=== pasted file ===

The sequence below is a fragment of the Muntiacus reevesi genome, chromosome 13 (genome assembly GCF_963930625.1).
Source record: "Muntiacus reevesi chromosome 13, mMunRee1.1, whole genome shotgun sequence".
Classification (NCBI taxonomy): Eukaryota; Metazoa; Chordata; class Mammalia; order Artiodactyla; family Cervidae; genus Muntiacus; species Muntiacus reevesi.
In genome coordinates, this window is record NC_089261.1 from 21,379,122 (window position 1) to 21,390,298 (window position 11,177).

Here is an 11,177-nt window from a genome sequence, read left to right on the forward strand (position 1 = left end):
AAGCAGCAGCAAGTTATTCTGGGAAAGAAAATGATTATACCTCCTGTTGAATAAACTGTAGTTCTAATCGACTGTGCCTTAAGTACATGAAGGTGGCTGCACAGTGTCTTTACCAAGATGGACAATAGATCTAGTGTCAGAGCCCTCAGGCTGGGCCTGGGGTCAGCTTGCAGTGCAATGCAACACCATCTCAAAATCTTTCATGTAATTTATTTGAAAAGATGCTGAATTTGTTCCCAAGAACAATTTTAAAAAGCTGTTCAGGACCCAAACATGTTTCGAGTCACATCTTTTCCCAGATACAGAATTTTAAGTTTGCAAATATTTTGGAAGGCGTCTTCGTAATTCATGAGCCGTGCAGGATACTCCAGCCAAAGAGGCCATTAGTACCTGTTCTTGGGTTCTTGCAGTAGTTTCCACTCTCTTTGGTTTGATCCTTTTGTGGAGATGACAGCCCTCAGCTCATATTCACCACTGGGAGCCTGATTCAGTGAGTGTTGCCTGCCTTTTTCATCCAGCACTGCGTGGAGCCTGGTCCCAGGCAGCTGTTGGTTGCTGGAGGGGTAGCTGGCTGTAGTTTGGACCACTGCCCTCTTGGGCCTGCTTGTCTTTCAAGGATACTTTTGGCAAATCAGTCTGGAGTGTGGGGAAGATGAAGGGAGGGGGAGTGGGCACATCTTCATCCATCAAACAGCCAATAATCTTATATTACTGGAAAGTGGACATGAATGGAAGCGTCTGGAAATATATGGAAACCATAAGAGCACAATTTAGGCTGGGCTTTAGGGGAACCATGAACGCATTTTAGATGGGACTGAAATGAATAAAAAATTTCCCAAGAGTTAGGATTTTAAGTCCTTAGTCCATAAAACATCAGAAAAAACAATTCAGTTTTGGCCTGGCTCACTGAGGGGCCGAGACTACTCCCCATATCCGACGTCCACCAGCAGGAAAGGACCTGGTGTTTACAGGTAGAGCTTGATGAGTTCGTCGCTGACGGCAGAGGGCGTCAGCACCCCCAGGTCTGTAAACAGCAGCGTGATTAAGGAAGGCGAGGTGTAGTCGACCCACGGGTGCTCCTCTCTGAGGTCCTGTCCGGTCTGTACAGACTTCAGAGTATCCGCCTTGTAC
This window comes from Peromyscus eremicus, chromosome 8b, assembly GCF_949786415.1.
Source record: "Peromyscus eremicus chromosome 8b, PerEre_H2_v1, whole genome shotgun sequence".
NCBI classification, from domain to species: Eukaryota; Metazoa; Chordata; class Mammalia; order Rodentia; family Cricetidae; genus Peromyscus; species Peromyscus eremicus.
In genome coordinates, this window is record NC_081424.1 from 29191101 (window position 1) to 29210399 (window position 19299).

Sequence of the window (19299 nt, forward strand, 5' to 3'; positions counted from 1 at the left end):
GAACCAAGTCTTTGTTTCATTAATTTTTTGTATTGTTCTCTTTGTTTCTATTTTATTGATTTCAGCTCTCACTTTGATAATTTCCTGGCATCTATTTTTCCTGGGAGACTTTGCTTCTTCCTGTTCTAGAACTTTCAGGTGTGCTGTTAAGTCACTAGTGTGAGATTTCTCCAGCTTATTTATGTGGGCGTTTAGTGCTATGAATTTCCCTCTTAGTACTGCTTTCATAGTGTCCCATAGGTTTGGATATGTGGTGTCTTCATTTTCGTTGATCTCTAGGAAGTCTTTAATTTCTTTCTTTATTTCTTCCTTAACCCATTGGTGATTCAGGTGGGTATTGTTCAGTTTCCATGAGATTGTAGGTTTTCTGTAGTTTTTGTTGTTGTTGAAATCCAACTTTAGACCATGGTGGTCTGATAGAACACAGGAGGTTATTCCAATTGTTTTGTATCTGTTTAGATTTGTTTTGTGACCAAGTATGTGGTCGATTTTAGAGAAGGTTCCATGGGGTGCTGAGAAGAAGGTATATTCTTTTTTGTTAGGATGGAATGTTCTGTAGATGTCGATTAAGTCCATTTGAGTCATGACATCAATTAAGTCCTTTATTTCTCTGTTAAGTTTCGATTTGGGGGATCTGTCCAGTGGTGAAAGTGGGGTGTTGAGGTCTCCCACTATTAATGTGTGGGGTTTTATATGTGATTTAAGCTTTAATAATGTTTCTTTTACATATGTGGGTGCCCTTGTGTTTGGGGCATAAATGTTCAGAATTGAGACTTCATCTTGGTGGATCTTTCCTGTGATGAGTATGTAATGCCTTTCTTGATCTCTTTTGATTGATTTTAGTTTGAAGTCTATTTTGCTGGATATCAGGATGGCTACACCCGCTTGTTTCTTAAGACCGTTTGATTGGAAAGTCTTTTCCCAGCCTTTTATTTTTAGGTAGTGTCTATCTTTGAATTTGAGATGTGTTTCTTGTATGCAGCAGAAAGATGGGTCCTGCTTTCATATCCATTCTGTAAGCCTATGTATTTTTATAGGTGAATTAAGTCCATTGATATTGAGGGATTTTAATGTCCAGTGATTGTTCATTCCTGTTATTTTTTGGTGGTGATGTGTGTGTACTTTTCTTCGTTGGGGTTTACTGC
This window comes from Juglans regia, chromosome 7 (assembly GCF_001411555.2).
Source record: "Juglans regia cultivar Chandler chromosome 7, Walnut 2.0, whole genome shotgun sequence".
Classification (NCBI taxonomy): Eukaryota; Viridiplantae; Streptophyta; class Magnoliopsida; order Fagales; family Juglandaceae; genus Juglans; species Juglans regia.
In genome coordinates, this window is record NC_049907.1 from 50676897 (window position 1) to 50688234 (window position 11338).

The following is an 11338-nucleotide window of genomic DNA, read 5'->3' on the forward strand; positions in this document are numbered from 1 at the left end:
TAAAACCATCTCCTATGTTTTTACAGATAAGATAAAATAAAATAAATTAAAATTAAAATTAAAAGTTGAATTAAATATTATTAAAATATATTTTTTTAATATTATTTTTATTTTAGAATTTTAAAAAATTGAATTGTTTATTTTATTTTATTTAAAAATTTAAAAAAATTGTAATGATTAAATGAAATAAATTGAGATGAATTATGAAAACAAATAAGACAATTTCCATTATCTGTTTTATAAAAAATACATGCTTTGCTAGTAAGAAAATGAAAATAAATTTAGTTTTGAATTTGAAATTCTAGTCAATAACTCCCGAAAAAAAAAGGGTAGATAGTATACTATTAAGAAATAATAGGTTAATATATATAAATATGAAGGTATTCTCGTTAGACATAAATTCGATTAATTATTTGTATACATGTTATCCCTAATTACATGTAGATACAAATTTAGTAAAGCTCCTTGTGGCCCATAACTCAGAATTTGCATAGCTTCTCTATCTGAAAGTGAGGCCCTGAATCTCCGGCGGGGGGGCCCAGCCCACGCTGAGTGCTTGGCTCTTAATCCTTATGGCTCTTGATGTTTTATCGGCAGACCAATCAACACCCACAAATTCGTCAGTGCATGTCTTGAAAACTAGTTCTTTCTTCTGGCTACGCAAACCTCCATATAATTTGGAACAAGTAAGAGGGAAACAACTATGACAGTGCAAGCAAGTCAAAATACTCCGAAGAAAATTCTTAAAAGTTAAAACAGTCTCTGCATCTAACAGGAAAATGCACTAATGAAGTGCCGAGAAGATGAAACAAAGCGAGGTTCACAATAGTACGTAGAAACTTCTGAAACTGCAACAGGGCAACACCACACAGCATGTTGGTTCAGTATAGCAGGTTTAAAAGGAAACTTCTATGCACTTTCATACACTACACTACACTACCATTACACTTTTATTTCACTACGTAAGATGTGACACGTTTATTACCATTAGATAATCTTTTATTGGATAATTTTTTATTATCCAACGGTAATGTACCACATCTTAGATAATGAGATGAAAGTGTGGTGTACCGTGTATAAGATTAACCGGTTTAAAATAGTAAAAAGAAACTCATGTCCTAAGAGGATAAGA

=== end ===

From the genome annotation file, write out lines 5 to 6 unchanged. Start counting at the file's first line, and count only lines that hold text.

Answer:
Here is an 11,177-nt window from a genome sequence, read left to right on the forward strand (position 1 = left end):
AAGCAGCAGCAAGTTATTCTGGGAAAGAAAATGATTATACCTCCTGTTGAATAAACTGTAGTTCTAATCGACTGTGCCTTAAGTACATGAAGGTGGCTGCACAGTGTCTTTACCAAGATGGACAATAGATCTAGTGTCAGAGCCCTCAGGCTGGGCCTGGGGTCAGCTTGCAGTGCAATGCAACACCATCTCAAAATCTTTCATGTAATTTATTTGAAAAGATGCTGAATTTGTTCCCAAGAACAATTTTAAAAAGCTGTTCAGGACCCAAACATGTTTCGAGTCACATCTTTTCCCAGATACAGAATTTTAAGTTTGCAAATATTTTGGAAGGCGTCTTCGTAATTCATGAGCCGTGCAGGATACTCCAGCCAAAGAGGCCATTAGTACCTGTTCTTGGGTTCTTGCAGTAGTTTCCACTCTCTTTGGTTTGATCCTTTTGTGGAGATGACAGCCCTCAGCTCATATTCACCACTGGGAGCCTGATTCAGTGAGTGTTGCCTGCCTTTTTCATCCAGCACTGCGTGGAGCCTGGTCCCAGGCAGCTGTTGGTTGCTGGAGGGGTAGCTGGCTGTAGTTTGGACCACTGCCCTCTTGGGCCTGCTTGTCTTTCAAGGATACTTTTGGCAAATCAGTCTGGAGTGTGGGGAAGATGAAGGGAGGGGGAGTGGGCACATCTTCATCCATCAAACAGCCAATAATCTTATATTACTGGAAAGTGGACATGAATGGAAGCGTCTGGAAATATATGGAAACCATAAGAGCACAATTTAGGCTGGGCTTTAGGGGAACCATGAACGCATTTTAGATGGGACTGAAATGAATAAAAAATTTCCCAAGAGTTAGGATTTTAAGTCCTTAGTCCATAAAACATCAGAAAAAACAATTCAGTTTTGGCCTGGCTCACTGAGGGGCCGAGACTACTCCCCATATCCGACGTCCACCAGCAGGAAAGGACCTGGTGTTTACAGGTAGAGCTTGATGAGTTCGTCGCTGACGGCAGAGGGCGTCAGCACCCCCAGGTCTGTAAACAGCAGCGTGATTAAGGAAGGCGAGGTGTAGTCGACCCACGGGTGCTCCTCTCTGAGGTCCTGTCCGGTCTGTACAGACTTCAGAGTATCCGCCTTGTAC